Leena Zahra: Centering Identity in Community Engagement
Leena is a Syrian American who is proud of both her American and Syrian culture and strives to show how knowing your history can lead to knowing your identity which can then help your mental health.
I was born and raised in Cleveland Ohio, and so I am very proud of my midwestern roots, so look at me now, I am still in Chicago so too much hasn’t changed. I grew up very grateful, grew in a very loving, large family, my parents are Syrian immigrants, and that surely has shaped my identity, my upbringing, kind of navigating the world of being an American, a very proud American, but also being very proud of my Syrian culture, heritage and also my Muslim identity.
As long as I can remember, I would go to spend my summers in Syria at a very young age, we would spend four-five months at a time, so I felt like a big part of the year was going to Syria. When I was really young, there are definitely things that I am not particularly proud of. When I was a kid, when I would go to Syria, I would be like, “Well, where is the McDonalds?” I am like this six-year-old, and I am trying to understand why there are such vast differences between things that I saw in the staple American culture that I like, and then going to Syria, and then being like, “Where is everything that I’m used to”, in a selfish way. Growing up, I really started to appreciate and value the things that were really different, when I would go to Syria, it was all about family and connection and seeing my neighbors, talking to my neighbors, spending all parts of the day and night talking and sharing stories. In a way, that was for me, starting to shape the thought that this is why things are so different, these are things that I am coming to really value, especially for someone who is growing up in a different type of society.
It’s not easy to always form your own path, that can be applied to anyone, everywhere, it can be really daunting and intimidating, especially if not everyone has the same understanding or perspectives. I definitely see growing up in my educational/professional careers, I wanted to be surrounded by people different from me but also really amplify voices and stories in my culture, in my heritage, and in my religion. So what I really appreciate what my family instilled in me, and that is slowly starting to happen in this generation or with different cultures and backgrounds, is just asking for help. I think oftentimes, the connotation of asking for help is seen as weak, as not strong enough to handle your issues, or this taboo of mental health that I am definitely starting to see more in my communities, that i am appreciating, and that’s something that I value and share with my family. So ask for help always, it’s not a bad thing, Whether your working in the non-profit sector, whether you identify as a first-generation immigrant or a marginalized discriminated community, ask for help. People might not know that you’re seeking it, so ask for help.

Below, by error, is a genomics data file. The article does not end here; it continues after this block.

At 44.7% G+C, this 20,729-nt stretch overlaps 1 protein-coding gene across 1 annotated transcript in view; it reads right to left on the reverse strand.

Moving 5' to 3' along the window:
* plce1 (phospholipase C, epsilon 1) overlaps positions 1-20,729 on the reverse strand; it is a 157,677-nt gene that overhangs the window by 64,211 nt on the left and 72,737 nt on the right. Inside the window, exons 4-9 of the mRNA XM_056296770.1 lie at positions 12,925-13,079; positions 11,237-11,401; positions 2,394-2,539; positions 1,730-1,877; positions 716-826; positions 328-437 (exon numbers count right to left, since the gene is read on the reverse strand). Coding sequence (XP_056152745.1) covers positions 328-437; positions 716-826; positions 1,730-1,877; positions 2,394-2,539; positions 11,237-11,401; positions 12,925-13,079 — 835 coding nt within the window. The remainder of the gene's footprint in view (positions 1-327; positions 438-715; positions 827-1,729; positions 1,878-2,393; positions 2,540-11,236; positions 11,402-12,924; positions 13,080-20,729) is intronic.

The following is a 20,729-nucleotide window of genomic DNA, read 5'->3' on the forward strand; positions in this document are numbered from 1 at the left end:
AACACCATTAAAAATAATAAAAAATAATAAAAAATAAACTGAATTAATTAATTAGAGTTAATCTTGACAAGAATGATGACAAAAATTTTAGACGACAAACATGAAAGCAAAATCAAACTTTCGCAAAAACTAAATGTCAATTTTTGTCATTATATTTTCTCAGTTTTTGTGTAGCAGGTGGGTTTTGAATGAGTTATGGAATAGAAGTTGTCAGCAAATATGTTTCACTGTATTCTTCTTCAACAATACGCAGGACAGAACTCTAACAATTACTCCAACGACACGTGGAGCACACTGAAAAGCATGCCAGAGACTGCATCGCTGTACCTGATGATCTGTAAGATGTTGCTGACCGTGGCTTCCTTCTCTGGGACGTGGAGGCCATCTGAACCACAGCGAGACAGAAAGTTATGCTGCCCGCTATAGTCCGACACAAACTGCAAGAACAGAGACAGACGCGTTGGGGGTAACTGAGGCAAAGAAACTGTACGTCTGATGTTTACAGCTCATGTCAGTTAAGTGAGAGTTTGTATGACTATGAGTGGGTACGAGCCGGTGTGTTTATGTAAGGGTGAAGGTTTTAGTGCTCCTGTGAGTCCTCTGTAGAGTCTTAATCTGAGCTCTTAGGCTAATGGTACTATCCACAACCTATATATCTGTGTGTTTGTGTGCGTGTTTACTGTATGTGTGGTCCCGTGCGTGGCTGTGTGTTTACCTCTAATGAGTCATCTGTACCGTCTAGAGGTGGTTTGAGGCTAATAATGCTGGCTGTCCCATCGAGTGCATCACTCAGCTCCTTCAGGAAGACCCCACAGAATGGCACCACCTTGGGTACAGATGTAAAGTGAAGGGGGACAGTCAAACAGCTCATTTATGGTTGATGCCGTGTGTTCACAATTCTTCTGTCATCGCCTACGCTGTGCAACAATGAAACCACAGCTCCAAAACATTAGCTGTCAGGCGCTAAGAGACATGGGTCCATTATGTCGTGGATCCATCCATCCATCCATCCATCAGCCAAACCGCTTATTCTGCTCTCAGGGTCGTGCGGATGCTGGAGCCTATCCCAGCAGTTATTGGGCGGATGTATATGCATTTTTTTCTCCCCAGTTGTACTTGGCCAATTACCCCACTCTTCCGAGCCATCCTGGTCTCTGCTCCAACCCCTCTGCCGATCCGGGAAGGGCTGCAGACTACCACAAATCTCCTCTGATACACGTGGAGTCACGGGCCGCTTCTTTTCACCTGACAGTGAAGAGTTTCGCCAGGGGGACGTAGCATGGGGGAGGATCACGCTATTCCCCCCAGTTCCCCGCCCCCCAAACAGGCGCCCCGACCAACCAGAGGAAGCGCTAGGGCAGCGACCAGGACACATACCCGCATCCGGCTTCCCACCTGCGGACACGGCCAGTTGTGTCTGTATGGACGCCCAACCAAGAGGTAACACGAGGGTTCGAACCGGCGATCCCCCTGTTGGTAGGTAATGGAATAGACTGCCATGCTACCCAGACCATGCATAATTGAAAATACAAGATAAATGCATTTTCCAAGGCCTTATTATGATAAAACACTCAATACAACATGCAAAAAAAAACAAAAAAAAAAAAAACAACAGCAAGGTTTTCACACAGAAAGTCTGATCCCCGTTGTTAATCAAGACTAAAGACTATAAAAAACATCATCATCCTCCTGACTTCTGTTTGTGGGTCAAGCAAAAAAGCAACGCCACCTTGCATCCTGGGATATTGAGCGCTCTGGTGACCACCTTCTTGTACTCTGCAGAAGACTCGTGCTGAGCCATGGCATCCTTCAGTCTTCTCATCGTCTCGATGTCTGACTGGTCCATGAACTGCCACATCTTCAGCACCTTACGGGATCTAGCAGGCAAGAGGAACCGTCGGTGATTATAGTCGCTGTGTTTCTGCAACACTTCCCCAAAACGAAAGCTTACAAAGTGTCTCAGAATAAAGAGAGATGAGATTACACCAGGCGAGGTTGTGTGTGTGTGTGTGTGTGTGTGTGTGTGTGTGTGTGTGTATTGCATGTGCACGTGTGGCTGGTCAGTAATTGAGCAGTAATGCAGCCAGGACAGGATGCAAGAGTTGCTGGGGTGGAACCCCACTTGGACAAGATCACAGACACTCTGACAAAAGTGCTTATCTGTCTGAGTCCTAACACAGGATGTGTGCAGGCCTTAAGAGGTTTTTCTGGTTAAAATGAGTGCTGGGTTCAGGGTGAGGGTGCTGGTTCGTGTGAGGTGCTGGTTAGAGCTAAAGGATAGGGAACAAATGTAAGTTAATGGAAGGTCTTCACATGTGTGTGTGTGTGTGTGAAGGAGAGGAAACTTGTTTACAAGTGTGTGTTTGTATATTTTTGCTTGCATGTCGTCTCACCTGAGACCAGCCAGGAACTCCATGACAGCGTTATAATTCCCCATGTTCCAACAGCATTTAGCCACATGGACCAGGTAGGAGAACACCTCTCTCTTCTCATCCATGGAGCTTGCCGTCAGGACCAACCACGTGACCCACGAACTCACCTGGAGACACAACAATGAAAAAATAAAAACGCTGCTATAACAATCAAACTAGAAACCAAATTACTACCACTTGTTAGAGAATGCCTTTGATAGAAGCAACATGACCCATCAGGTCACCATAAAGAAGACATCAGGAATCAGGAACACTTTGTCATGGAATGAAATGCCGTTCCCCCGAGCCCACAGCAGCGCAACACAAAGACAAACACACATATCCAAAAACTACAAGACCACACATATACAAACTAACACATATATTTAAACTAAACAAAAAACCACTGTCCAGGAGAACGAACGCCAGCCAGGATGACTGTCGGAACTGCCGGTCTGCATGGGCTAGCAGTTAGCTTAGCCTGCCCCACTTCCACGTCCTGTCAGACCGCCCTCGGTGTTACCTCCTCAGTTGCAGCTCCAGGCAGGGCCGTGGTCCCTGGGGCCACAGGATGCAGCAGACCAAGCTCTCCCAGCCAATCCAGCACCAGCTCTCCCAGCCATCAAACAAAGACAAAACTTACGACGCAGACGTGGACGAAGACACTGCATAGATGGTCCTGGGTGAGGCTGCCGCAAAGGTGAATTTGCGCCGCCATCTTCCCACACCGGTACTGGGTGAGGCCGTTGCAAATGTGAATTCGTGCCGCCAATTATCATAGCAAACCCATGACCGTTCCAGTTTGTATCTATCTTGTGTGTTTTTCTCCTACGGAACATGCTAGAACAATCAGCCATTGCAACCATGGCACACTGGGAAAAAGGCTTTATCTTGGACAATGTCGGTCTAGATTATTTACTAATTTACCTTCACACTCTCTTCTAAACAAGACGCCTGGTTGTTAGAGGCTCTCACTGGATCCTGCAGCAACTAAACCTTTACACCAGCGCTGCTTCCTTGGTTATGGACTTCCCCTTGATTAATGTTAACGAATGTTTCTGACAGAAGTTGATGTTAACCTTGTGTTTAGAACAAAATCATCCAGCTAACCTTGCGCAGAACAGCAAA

I just strongly encourage people to look into your history, don’t ignore your history, look into whats happened, understand that for everything that your seeing, questioning, dismantling, there’s a reason why those systems are in place, why maybe a diaspora has gone to all parts of the world and done amazing things in different parts of the world, so look at how it started. I think seeing how things are going, especially with COVID-19, you’re going to have to find a place to connect and build a community, and that’s very important. So I think knowing history, never doubting or ignoring it, and then building a sense of who you are in a community and creating ways to support and help each other goes a long way. I think what I have seen in the younger generation, which is great, is that this idea of who you are and the different ways your identity shapes and forms your decisions is beautiful and should be valued.
Its easier said than done, just because certain communities have been discriminated against in the past and still are, but what I’m saying is that we need to work together to support any type of marginalized and discriminated community, no matter their identity, no matter where their geographic location is, no matter their immigration status.